By Andy Jabbour
Part of effective risk management is understanding not only the threats and risks we are facing today but where those threats are going and how they may impact our organizations in the months and years ahead. Some of our biggest national security and organizational security failings have been due to a lack of imagination and a failure to prepare for evolving threats.
Following the WannaCry ransomware outbreak in 2017, I shared the following thought on LinkedIn: “WannaCry brings up a thought I often have – what is the best way to capture cyber incidents with physical impacts? I catch myself using ‘cyber-physical’ but that can’t be the best term.” That post, and the subsequent discussion led to this post: Terminology for $500. What Are Blended Attacks? which was further refined in Blended Threats (update 1.1): Understanding an Evolving Threat Environment. In the two and half years since, we’ve written a lot on blended threats and led numerous exercises exploring them and how to prevent, protect against, mitigate, respond to, and recover from them.
At Gate 15, we spend a lot of time discussing Blended Threats. A Blended Threat is a natural, accidental, or purposeful physical or cyber danger that has or indicates the potential to have crossover impacts and harm life, information, operations, the environment, and/or property.
As we’ve written about and discussed those ideas, the greatest fear has always been that a blended threat would develop as a cyber attack resulting in the loss of life. Sadly, while perhaps not intentional, it seems that has now happened. We first caught wind of the incident by a post from Dissent Doe (@PogoWasRight) via her DataBreaches.net site (a daily stop for our team as we execute the intelligence cycle). On 17 Sep, she wrote, “It was our nightmare realized: a medical center was completely paralyzed by a ransomware attack and someone died as a result. As of last week, the University Clinic in Düsseldorf reported that it was in a state of emergency. Operations had been canceled, and ambulances had to be redirected to other clinics. On September 10, the clinic had posted an announcement… Days later, the clinic remained paralyzed and unable to function normally, even as of yesterday. And now we read that the threat actors’ attack has resulted in a death.” Read the complete post for more links and details.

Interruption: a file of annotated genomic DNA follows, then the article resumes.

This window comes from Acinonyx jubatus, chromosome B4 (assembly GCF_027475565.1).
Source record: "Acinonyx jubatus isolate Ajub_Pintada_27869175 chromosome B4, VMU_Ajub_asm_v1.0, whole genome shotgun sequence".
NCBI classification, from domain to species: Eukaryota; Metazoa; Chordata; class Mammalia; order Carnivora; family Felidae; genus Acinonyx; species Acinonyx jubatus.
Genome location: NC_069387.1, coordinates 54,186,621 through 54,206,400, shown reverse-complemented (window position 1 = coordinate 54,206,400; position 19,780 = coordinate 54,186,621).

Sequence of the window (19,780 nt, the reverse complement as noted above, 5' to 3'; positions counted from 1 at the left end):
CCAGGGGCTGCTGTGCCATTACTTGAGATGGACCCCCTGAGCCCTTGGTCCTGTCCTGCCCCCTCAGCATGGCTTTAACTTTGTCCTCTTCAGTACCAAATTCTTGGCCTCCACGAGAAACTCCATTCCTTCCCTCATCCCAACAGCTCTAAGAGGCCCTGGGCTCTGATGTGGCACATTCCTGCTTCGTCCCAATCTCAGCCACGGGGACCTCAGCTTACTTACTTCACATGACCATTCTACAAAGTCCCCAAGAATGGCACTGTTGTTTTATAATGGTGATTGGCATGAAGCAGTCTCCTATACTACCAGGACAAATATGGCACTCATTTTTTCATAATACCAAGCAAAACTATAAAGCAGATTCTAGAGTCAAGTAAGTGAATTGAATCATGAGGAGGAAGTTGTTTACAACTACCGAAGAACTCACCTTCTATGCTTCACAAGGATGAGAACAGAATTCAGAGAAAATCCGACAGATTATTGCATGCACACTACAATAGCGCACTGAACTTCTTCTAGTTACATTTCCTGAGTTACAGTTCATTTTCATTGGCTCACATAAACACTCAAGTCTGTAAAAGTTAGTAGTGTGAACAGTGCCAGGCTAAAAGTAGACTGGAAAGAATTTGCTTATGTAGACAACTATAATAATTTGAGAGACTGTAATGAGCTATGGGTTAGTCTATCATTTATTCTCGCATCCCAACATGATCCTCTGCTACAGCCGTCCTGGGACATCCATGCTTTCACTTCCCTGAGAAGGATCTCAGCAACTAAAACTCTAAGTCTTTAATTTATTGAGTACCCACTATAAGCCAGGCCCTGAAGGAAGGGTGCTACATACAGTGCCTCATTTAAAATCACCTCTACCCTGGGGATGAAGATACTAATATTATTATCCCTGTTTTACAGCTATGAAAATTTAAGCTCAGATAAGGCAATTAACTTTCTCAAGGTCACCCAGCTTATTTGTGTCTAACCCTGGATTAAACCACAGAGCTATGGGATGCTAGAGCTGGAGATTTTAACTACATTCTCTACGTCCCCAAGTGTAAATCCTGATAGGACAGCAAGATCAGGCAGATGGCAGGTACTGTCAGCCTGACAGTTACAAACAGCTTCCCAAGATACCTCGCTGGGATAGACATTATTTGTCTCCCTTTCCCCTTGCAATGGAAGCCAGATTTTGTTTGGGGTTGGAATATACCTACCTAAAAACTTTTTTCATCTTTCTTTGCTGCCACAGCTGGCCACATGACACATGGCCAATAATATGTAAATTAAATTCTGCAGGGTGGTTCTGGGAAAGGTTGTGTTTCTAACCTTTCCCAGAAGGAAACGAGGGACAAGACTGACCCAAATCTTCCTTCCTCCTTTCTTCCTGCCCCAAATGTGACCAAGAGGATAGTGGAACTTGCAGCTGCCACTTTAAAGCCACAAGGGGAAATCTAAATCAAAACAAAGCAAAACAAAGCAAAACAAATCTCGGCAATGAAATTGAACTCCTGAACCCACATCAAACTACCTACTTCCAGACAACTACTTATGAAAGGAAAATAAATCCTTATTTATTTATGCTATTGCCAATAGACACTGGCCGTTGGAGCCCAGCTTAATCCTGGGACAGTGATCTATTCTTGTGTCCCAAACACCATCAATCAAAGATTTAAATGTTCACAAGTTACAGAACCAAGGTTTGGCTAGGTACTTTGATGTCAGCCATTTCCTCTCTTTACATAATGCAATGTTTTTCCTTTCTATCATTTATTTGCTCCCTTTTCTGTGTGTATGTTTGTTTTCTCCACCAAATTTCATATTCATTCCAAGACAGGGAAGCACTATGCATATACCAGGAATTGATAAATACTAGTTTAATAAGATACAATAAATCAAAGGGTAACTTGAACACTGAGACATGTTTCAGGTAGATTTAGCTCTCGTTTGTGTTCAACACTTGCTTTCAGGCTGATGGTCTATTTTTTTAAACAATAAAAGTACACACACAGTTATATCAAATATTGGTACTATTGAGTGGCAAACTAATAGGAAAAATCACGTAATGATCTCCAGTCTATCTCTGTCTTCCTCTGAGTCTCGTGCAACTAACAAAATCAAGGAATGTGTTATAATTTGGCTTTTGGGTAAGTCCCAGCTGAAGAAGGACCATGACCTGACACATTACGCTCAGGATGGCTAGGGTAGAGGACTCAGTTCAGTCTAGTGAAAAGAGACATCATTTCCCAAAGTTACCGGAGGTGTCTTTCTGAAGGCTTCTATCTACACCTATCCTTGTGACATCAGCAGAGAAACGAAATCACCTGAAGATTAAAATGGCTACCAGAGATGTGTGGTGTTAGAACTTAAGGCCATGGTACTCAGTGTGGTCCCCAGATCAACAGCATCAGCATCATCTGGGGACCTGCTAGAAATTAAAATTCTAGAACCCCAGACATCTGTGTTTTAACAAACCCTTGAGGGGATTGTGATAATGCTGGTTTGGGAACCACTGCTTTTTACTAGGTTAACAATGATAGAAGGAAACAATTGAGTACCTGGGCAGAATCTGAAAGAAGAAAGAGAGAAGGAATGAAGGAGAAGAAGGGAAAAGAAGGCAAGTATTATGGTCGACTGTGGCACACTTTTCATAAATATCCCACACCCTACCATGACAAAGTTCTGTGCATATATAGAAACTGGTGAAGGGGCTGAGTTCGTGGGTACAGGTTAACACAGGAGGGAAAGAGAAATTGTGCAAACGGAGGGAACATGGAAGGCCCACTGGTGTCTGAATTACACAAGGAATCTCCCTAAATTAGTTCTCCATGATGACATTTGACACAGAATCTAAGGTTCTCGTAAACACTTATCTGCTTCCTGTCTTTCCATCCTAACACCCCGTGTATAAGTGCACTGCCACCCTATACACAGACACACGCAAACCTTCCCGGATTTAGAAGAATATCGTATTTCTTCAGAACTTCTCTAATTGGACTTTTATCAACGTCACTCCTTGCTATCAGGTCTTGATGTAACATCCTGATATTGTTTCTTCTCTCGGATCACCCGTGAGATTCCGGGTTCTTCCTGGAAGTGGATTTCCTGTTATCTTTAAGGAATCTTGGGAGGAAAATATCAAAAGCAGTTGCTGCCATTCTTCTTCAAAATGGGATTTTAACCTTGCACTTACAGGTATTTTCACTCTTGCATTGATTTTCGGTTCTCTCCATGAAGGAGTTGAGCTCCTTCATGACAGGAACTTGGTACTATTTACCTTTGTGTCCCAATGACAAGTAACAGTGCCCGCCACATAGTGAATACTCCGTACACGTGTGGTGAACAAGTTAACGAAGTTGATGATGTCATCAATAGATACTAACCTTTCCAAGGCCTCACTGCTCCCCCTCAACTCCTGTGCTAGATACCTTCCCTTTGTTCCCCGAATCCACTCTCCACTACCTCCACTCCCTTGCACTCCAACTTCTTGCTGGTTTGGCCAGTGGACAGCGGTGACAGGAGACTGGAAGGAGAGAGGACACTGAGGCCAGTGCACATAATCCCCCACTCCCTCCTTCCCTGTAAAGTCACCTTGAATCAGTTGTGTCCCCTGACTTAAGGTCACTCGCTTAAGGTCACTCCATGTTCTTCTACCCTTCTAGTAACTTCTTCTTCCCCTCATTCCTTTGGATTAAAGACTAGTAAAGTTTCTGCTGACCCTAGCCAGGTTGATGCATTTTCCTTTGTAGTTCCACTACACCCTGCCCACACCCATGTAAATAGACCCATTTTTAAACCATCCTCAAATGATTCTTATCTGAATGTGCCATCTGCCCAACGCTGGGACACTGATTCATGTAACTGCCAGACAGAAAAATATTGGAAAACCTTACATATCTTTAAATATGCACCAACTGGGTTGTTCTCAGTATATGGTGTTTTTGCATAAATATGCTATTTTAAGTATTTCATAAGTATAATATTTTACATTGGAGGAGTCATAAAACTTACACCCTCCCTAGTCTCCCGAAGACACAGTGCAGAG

This is a tragic example of something many of us knew was coming sadly, finally, happening. We saw some foreshadowing of this a year ago in Alabama when three hospitals in Alabama were temporarily closed “to all but the most critical new patients” due to a ransomware attack.
- TIME: 3 Hospitals in Alabama Forced to Turn Patients Away After Ransomware Attack, 02 Oct 2019
- AL.com: Report: Alabama hospitals pay hackers in ransomware attack, 05 Oct 2019
- CNN: 3 Alabama hospitals are accepting patients again after a ransomware attack on its computers, 11 Oct 2019
As security and risk leaders we need to understand the all-hazards threat environment, anticipate what our evolving concerns are, assess the risks, prioritize resources, and take action to reduce those risks as effectively as we can. Blended threats are here, and they’re having a variety of impacts:
- Threatpost: CEOs Could Be Held Personally Liable for Cyberattacks that Kill, 07 Sep 2020
- Verizon: Smart cities and cyber security: protecting citizens from malicious attacks, 16 Sep 2020
- ESET We Live Security: Sports data for ransom – it’s not all just fun and games anymore, 16 Sep 2020
- HackRead: Hacker finds ex-Aussie PM’s passport number using his Instagram post, 16 Sep 2020
- IBM Security Intelligence: A New Botnet Attack Just Mozied Into Town, 17 Sep 2020
Restating our message from earlier this month, as the environment changes, our preparedness activities need to keep pace. Is your incident response plan ready for the threat of ransomware, for blended threats, and for other evolutions in our all-hazards threat environment? Our team is ready to help you develop the plans, training and exercises you need to be ready. During this National Preparedness Month, maybe it’s a great time to take the next step in your organizational preparedness.
In a post earlier this month, the DHS Cybersecurity and Infrastructure Security Agency (CISA) wrote CISA “recommends users and administrators use this month as an opportunity to asses cybersecurity preparedness for cyber-related events, such as identity theft, ransomware infection, or a data breach.” We agree. Let’s get started.
Understand the Threats.
Assess the Risks.
Take action! Our team is here to help you build the relationships and capabilities you need and to assist in the development of plans, training, and exercises to support your ability to prevent, protect against, mitigate, respond to, and recover from the threats and hazards that pose the greatest risk to your organization in our complex, all-hazards environment.